A question from a father and some answers for seizures due to hypoglycemia

A father from the Netherlands recently wrote to me about his son. I thank him for his question.  He asked me a few very specific questions. I am reproducing them here as I feel it shall aid other people. My response to his questions follows. Names have been removed to maintain privacy.


My son is diabetic type 1, since his 5th year. And he had several seizures in the last 5 years. Mostly once a year, every time he had a hypoglycaemia.
The last time he had a epileptic seizure, with a fracture of thoracic vertebra 2. I have made a MRI scan of the brains, but everything seems normal.
Are there other investigations necessary to be sure it is an epileptic insult due to hypoglycaemia, instead of real epilepsy



Dear HK,

                                  thank you for writing in to me. If I get you right you are saying that all of your son’s seizures have occured in the setting of hypoglycemia. Do you by any change recall what was his blood sugar during these ictal episodes. For a seizure to occur due to hypoglycemia, the blood sugar has to usually fall down to an extremely low level (we call this neurohypoglycemia). As you are aware the brain needs sugar for energy and its metabolism so when blood sugar falls down to the range of 60 mg/dl or less, that is when a seizure occurs. The seizure in the setting of hypoglycemia is usually a generalized convulsion. That said I and many other physicians have seen patients presenting to the ER with focal findings suggestive of a stroke only to find them completely reverse once the blood sugar was corrected.

I do have a few practical suggestions for you:

–have a home blood glucose meter and check your son’s blood sugar at various times during the day such as in the early morning when he wakes up (fasting blood sugar), prior and after lunch (post prandial blood sugar) and finally before he heads to bed during the night.  Do this for about 2 weeks and keep a record of the values in a notebook. This shall prove to be tremendously helpful to you as a parent and his physician to see how his blood sugar fluctuates during the day. Are there times when his blood sugar falls down/ bottoms out unexpectedly.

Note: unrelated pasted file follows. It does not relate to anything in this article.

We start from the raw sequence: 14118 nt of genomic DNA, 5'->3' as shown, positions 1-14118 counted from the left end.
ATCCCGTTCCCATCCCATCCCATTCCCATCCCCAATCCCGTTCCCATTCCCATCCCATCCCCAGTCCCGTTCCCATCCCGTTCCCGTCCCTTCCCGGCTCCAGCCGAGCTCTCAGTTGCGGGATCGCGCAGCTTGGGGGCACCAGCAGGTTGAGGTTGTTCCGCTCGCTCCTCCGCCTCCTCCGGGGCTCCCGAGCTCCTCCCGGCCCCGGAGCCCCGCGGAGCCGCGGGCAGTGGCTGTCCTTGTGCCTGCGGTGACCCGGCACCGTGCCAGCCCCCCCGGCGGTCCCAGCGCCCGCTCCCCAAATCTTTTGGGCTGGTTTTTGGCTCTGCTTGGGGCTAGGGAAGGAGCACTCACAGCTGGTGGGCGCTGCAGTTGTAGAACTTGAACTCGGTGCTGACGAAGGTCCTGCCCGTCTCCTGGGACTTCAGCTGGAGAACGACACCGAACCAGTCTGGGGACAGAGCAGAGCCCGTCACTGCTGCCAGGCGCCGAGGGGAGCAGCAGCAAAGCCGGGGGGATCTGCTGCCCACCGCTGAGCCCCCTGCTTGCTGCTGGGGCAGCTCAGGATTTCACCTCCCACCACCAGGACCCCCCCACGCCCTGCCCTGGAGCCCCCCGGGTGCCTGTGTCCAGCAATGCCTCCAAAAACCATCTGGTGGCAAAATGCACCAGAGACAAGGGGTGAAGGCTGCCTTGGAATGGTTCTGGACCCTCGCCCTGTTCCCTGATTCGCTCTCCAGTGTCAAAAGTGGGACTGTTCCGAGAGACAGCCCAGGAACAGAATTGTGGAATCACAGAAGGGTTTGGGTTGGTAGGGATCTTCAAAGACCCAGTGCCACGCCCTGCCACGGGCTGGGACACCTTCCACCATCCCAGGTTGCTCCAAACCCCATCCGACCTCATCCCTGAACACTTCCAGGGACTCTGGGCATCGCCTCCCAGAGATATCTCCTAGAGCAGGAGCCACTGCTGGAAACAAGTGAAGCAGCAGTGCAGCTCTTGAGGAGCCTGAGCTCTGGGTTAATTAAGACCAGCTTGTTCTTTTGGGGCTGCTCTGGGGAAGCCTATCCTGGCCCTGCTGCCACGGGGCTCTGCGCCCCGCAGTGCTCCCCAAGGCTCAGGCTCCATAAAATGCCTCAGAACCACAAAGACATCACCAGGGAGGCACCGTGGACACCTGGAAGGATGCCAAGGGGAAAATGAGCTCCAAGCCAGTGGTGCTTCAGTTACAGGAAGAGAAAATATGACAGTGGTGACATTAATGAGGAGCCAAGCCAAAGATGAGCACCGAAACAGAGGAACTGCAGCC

–a seizure due to hypoglycemia is rapidly reversible and in fact can be aborted with intravenous dextrose solution. Now it may be hard to administer intravenous dextrose at home.

–another very important point which comes to mind is why is he having so frequent hypoglycemic episodes. This shall require a thorough review by his endocrinologist. His insulin dose may need to be adjusted and/or he may warrant frequent small meals during the day to prevent his sugar from suddenly dropping.

–now to your final question: does your son actually have underlying epilepsy per-se. The answer to that depends upon this:

                -has he ever had a seizure in the setting of normal glucose level?

                -an EEG study shall be extremely useful. If the electroencephalogram shows inter-ictal epileptiform activity then likely your son does suffer from epilepsy. Remember in patients with seizures due to hypoglycemia per-se, the EEG between the seizures should be normal.

                -a routine EEG (30 minutes study) can fail to reveal an answer. In that case a long term EEG monitoring study (24-72 hours either in the hospital or in an outpatient setting) may aid in characterization of his typical events.

-as you may have guessed right, patients with seizures due to hypoglycemia per se do not need to be on anti-convulsant therapy. In these patients what we need to ensure that they do not become hypoglycemic. No hypoglycemia means no seizures.  On the other hand if your son does have underlying epilepsy, he shall warrant anti-convulsant therapy.